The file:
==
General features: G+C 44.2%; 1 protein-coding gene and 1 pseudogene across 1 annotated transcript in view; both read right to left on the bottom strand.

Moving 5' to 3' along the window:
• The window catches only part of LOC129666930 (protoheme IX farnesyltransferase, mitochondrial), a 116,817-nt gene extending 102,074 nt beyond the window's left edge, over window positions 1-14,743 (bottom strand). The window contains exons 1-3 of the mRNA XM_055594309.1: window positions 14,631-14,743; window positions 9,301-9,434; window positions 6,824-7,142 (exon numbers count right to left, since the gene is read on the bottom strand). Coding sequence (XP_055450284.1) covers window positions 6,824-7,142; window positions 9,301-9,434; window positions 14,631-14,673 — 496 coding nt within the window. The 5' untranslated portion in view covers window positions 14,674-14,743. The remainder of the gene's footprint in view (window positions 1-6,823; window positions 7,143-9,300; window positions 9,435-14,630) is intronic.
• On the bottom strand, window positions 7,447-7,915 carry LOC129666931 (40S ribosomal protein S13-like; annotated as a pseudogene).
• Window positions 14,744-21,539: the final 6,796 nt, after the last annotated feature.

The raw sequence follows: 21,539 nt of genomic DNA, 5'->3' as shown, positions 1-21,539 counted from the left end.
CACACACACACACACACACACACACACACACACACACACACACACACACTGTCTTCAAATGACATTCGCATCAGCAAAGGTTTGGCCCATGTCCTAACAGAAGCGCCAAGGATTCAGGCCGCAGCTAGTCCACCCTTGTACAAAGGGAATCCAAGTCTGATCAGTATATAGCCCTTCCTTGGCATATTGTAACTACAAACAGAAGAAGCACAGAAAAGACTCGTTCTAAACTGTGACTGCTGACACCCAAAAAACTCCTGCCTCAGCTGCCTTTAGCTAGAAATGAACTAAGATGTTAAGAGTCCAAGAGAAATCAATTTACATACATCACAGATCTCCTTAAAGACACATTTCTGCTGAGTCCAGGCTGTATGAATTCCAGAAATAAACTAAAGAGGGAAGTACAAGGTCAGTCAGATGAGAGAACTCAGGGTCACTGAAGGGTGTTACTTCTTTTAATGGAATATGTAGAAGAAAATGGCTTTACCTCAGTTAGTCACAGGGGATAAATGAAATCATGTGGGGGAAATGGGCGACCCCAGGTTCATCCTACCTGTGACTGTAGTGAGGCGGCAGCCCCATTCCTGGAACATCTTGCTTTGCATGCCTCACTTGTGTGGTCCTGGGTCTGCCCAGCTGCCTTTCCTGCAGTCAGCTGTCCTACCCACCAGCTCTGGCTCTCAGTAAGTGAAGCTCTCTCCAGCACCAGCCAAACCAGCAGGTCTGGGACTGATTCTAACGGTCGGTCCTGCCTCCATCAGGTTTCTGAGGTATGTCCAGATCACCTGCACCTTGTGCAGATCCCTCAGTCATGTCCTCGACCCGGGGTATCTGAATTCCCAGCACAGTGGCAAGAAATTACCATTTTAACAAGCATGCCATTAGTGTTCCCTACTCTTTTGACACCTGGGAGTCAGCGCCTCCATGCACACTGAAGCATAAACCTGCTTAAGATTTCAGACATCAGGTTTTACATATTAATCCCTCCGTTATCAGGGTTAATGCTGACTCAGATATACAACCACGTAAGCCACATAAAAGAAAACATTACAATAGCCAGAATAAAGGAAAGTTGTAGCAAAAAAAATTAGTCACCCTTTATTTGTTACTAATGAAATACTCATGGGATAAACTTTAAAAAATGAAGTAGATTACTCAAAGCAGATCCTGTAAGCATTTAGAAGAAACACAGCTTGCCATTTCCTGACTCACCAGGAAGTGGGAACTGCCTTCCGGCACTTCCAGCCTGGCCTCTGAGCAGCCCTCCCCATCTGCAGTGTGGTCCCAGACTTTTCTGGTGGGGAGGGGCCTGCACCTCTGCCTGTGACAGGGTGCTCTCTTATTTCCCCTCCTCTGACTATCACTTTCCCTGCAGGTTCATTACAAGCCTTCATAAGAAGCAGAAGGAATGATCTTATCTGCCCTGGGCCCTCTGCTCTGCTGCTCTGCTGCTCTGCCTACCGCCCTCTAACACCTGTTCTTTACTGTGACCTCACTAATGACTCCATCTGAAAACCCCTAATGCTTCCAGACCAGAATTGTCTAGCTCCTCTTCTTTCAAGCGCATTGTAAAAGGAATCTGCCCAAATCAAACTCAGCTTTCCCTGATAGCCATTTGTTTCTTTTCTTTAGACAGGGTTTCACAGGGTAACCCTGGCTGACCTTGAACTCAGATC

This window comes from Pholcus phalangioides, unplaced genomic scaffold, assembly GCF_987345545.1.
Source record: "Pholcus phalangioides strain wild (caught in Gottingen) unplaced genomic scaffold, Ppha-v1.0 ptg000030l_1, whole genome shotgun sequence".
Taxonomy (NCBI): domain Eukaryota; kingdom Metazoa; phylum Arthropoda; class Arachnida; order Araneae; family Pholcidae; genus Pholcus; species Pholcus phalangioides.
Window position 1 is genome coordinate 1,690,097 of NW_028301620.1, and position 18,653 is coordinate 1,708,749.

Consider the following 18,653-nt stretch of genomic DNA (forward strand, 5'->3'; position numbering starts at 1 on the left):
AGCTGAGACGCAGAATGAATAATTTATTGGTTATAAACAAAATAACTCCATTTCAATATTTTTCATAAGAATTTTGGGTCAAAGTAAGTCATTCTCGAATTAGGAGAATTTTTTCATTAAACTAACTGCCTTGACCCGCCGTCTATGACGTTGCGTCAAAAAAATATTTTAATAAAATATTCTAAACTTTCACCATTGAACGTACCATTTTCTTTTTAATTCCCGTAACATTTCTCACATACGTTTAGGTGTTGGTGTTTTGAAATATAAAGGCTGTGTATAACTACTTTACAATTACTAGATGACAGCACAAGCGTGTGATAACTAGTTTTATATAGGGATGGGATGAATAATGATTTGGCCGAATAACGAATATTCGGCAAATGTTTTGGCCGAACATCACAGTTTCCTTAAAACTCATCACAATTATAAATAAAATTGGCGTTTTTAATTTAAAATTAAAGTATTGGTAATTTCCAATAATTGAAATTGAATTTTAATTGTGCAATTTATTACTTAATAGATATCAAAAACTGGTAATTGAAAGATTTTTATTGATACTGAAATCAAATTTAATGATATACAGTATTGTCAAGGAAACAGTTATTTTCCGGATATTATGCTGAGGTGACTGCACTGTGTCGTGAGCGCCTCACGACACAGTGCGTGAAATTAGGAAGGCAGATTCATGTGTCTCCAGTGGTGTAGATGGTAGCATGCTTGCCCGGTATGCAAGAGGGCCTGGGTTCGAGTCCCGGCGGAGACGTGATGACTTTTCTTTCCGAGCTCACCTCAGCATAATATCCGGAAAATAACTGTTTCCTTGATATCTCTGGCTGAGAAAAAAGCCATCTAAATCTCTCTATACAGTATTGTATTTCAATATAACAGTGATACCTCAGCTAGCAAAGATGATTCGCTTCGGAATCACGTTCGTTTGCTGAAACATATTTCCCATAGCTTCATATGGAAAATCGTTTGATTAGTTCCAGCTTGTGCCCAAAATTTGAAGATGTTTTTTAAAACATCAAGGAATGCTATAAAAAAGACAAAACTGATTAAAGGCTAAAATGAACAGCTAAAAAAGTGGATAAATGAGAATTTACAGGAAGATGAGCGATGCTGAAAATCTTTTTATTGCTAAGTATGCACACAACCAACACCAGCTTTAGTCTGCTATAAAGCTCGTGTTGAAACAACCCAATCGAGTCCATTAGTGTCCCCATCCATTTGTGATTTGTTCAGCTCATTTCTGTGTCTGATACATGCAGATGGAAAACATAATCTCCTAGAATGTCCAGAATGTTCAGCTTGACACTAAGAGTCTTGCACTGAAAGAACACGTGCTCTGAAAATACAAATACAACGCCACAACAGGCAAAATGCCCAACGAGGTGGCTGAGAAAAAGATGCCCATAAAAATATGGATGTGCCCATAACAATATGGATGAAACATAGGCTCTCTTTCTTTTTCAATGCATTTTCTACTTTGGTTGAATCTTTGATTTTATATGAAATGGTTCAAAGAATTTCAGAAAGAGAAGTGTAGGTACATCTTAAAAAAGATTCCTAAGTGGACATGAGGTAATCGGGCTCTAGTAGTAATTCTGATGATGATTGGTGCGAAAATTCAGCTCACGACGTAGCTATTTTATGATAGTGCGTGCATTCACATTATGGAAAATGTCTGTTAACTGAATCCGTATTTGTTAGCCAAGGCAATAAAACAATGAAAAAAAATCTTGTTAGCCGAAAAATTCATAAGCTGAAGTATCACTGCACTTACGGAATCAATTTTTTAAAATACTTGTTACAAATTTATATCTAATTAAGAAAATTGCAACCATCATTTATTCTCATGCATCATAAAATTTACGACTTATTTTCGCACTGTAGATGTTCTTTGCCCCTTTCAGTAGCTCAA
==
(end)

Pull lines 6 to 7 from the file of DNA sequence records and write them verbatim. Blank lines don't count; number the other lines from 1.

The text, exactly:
The raw sequence follows: 21,539 nt of genomic DNA, 5'->3' as shown, positions 1-21,539 counted from the left end.
CACACACACACACACACACACACACACACACACACACACACACACACACTGTCTTCAAATGACATTCGCATCAGCAAAGGTTTGGCCCATGTCCTAACAGAAGCGCCAAGGATTCAGGCCGCAGCTAGTCCACCCTTGTACAAAGGGAATCCAAGTCTGATCAGTATATAGCCCTTCCTTGGCATATTGTAACTACAAACAGAAGAAGCACAGAAAAGACTCGTTCTAAACTGTGACTGCTGACACCCAAAAAACTCCTGCCTCAGCTGCCTTTAGCTAGAAATGAACTAAGATGTTAAGAGTCCAAGAGAAATCAATTTACATACATCACAGATCTCCTTAAAGACACATTTCTGCTGAGTCCAGGCTGTATGAATTCCAGAAATAAACTAAAGAGGGAAGTACAAGGTCAGTCAGATGAGAGAACTCAGGGTCACTGAAGGGTGTTACTTCTTTTAATGGAATATGTAGAAGAAAATGGCTTTACCTCAGTTAGTCACAGGGGATAAATGAAATCATGTGGGGGAAATGGGCGACCCCAGGTTCATCCTACCTGTGACTGTAGTGAGGCGGCAGCCCCATTCCTGGAACATCTTGCTTTGCATGCCTCACTTGTGTGGTCCTGGGTCTGCCCAGCTGCCTTTCCTGCAGTCAGCTGTCCTACCCACCAGCTCTGGCTCTCAGTAAGTGAAGCTCTCTCCAGCACCAGCCAAACCAGCAGGTCTGGGACTGATTCTAACGGTCGGTCCTGCCTCCATCAGGTTTCTGAGGTATGTCCAGATCACCTGCACCTTGTGCAGATCCCTCAGTCATGTCCTCGACCCGGGGTATCTGAATTCCCAGCACAGTGGCAAGAAATTACCATTTTAACAAGCATGCCATTAGTGTTCCCTACTCTTTTGACACCTGGGAGTCAGCGCCTCCATGCACACTGAAGCATAAACCTGCTTAAGATTTCAGACATCAGGTTTTACATATTAATCCCTCCGTTATCAGGGTTAATGCTGACTCAGATATACAACCACGTAAGCCACATAAAAGAAAACATTACAATAGCCAGAATAAAGGAAAGTTGTAGCAAAAAAAATTAGTCACCCTTTATTTGTTACTAATGAAATACTCATGGGATAAACTTTAAAAAATGAAGTAGATTACTCAAAGCAGATCCTGTAAGCATTTAGAAGAAACACAGCTTGCCATTTCCTGACTCACCAGGAAGTGGGAACTGCCTTCCGGCACTTCCAGCCTGGCCTCTGAGCAGCCCTCCCCATCTGCAGTGTGGTCCCAGACTTTTCTGGTGGGGAGGGGCCTGCACCTCTGCCTGTGACAGGGTGCTCTCTTATTTCCCCTCCTCTGACTATCACTTTCCCTGCAGGTTCATTACAAGCCTTCATAAGAAGCAGAAGGAATGATCTTATCTGCCCTGGGCCCTCTGCTCTGCTGCTCTGCTGCTCTGCCTACCGCCCTCTAACACCTGTTCTTTACTGTGACCTCACTAATGACTCCATCTGAAAACCCCTAATGCTTCCAGACCAGAATTGTCTAGCTCCTCTTCTTTCAAGCGCATTGTAAAAGGAATCTGCCCAAATCAAACTCAGCTTTCCCTGATAGCCATTTGTTTCTTTTCTTTAGACAGGGTTTCACAGGGTAACCCTGGCTGACCTTGAACTCAGATC